There is this video on YouTube where the parents took their baby to a naturopath, who immediately told them to take the child to a hospital and did everything they could to make sure the child went to hospital.



What was the parents response, take the child home and then lie to the police because they did not want the child to be vaccinated.


https://www.youtube.com/watch?v=4fXVQhjKGFo
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Old 18th May 2019, 09:17 AM   #152
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Originally Posted by Graham2001 View Post
.....
What was the parents response, take the child home and then lie to the police because they did not want the child to be vaccinated.
https://www.youtube.com/watch?v=4fXVQhjKGFo
The video is chilling, including the cops politely and courteously trying for hours to get the parents to just open the door. These parents should never get their kids back.

There are also the deranged quotes from U.S. Representative Kelly Townsend, who apparently thinks parents can do whatever they want to their kids.
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Old 18th May 2019, 01:33 PM   #153
Elagabalus
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Originally Posted by Dancing David View Post
Mt lovely wife is what I call an accidental vegan, she gave up meat to loose weight. She found that when she ate meat it was usually associated with a lot of other things that caused her to eat more than was good for her. So we went 'plant based' for our protein. While on that path she also gave up all cheese for a year, at the end of the year she found out that she is lactose intolerant.
So now she is mostly plant based, she swerves to the fish based protein occasionally.

Now we're getting somewhere. Thank you for your contribution, Dancing David! Finally a poster who sees the big picture. It always sends a chill up my spine when I see some poster here on the ISF show as much class as you've shown in this thread. As for the other posters, let Dancing David be your guide to show you just how easily and (yes!) painlessly you can denounce your own loved-ones. It really IS that simple! Just one thing, DD, your location listed in your avatar is a bit vague. I need a bit more meat to narrow down the search. Perhaps a street address, you know, something to flesh it out a bit?
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Old 18th May 2019, 01:56 PM   #154
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Originally Posted by Elagabalus View Post
Just one thing, DD, your location listed in your avatar is a bit vague. I need a bit more meat to narrow down the search. Perhaps a street address, you know, something to flesh it out a bit?
I'd like to think that this post of yours and the one before it are an attempt at humor, but I'm failing to see any joke at this point. It's coming off as very creepy, and you should just stop.
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Old 18th May 2019, 02:57 PM   #155
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Originally Posted by I Am The Scum View Post
I'd like to think that this post of yours and the one before it are an attempt at humor, but I'm failing to see any joke at this point. It's coming off as very creepy, and you should just stop.

Apologies. I meant no offense.
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Old 18th May 2019, 11:29 PM   #156
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Originally Posted by Elagabalus View Post
Apologies. I meant no offense.
You crossed a line.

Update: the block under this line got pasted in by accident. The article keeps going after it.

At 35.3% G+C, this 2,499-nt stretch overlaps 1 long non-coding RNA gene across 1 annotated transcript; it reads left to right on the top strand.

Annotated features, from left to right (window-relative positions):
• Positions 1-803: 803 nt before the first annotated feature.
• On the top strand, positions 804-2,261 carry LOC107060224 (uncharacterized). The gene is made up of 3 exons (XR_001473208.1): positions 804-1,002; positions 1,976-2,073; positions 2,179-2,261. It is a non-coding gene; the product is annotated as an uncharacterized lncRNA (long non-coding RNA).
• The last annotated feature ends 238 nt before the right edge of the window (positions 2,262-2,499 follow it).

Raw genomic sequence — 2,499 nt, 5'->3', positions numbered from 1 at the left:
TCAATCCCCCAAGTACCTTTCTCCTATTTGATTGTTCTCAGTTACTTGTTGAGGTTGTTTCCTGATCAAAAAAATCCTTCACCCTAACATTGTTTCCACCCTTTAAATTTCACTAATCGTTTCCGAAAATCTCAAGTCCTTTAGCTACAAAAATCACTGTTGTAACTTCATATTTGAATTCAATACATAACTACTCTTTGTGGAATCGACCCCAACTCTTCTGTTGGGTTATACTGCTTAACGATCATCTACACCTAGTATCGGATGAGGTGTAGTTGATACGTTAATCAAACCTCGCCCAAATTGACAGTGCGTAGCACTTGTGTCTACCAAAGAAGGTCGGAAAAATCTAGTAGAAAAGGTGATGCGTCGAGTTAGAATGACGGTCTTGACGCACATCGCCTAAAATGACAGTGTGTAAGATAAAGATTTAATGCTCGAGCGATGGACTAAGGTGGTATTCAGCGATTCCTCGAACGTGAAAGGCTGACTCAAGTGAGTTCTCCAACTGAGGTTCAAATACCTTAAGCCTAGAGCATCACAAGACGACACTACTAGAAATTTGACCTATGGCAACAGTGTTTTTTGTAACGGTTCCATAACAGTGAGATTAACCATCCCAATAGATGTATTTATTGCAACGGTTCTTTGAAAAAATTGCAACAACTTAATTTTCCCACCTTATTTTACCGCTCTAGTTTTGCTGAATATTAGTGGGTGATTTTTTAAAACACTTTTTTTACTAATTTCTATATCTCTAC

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Old Yesterday, 07:12 AM   #157
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Originally Posted by mumblethrax View Post
Chanakya--this is very long and largely off topic

I agree. My original post #123 was short enough, and a casual response to isissxn’s post #119. Our subsequent responses to each other seem to have snowballed into a whole off-topic branching off from the thread topic. In fact, when you said to me, in your initial response to my general post, that “empathy is a poor basis for ethics”, I did anticipate exactly this, and said: “I don’t think I agree, but that discussion may merit a whole thread all its own.” Perhaps it does.


Quote:
I don't have much interest in do-overs. I'll respond to a few points here.

Would you call this a do-over, though? It isn’t as if you’ve explained yourself fully or satisfactorily, yet.

But as you wish: I will limit my response now strictly to what you’ve said in this last post of yours, and take care not to revisit the other points from our earlier discussion, that you’ve chosen to leave out in this last response of yours.

And should you want to take this discussion forward after all, then I will report my own post #123 and request the mods to branch off this discussion into another thread, so as not to further derail this one. But that’s up to you, up to whether you wish to go on with this subject.


Quote:
I understand. I'm asking you what the relevance of this is. It's neither relevant to a rational ethics, nor even to the post you were originally responding to. Isissxn was lamenting the fact that she has a different response to similar outcomes in different situations. That's not something where noting that "Different people have different levels of empathy" has any explanatory power.

Well, as for “relevance to rational ethics”, that does not directly bear on what I had originally said. That was your objection to my post, and since you raised that objection, I should have thought that it is for you to show the validity of your objection. I’m afraid I don’t see that you’ve done that, and I tried to discuss the areas where I disagree with what you've said (as well the points where I do agree with you) in my subsequent response to you. If you wish to argue your case -- that empathy has nothing to do, either directly or indirectly, with rational ethics -- then I can try to offer counter-arguments. (And if can’t, then I’d agree that you’re right after all). But that’s up to you, the onus is on you to make those arguments.